• The C++14 standard is available, but seemingly not in an economical form – directly from the ISO it costs 198 Swiss Francs (about $200 US). For most people, the final draft before standardization is more than adequate (and free). Many will prefer an even newer draft, documenting new features that are likely to be included in C++17.

  • Overview of the New C++ (C++11/14) (PDF only) (Scott Meyers) (updated for C++1y/C++14) These are the presentation materials (slides and some lecture notes) of a three-day training course offered by Scott Meyers, who's a highly respected author on C++. Even though the list of items is short, the quality is high.

  • The C++ Core Guidelines (C++11/14/17/…) (edited by Bjarne Stroustrup and Herb Sutter) is an evolving online document consisting of a set of guidelines for using modern C++ well. The guidelines are focused on relatively higher-level issues, such as interfaces, resource management, memory management and concurrency affecting application architecture and library design. The project was announced at CppCon'15 by Bjarne Stroustrup and others and welcomes contributions from the community. Most guidelines are supplemented with a rationale and examples as well as discussions of possible tool support. Many rules are designed specifically to be automatically checkable by static analysis tools.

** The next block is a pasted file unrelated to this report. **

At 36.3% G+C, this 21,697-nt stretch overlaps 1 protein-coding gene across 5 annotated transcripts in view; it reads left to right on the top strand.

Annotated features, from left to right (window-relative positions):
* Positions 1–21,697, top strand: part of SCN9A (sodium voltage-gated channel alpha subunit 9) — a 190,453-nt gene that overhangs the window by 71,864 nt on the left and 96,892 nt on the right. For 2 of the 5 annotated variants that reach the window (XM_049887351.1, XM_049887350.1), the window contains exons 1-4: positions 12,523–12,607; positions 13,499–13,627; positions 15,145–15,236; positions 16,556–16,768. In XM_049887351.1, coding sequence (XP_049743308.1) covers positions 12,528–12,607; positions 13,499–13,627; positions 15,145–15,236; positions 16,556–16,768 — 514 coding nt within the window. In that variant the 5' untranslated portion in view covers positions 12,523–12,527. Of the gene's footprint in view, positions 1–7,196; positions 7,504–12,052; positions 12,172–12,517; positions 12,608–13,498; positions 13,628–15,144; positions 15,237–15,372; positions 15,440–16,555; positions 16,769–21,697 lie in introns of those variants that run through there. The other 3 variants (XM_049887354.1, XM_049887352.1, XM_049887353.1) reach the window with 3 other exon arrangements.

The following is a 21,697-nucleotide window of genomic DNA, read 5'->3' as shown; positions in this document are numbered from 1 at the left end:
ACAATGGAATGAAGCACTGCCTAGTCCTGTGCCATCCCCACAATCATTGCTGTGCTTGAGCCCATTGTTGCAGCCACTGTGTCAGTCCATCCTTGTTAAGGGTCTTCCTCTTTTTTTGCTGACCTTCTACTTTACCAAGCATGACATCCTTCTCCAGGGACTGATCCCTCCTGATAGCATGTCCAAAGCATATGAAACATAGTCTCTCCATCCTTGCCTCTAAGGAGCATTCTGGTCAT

• The C++ Super-FAQ (Marshall Cline, Bjarne Stroustrup and others) is an effort by the Standard C++ Foundation to unify the C++ FAQs previously maintained individually by Marshall Cline and Bjarne Stroustrup and also incorporating new contributions. The items mostly address issues at an intermediate level and are often written with a humorous tone. Not all items might be fully up to date with the latest edition of the C++ standard yet.

  • cppreference.com (C++03/11/14/17/…) (initiated by Nate Kohl) is a wiki that summarizes the basic core-language features and has extensive documentation of the C++ standard library. The documentation is very precise but is easier to read than the official standard document and provides better navigation due to its wiki nature. The project documents all versions of the C++ standard and the site allows filtering the display for a specific version. The project was presented by Nate Kohl at CppCon'14.


Classics / Older

Note: Some information contained within these books may not be up-to-date or no longer considered best practice.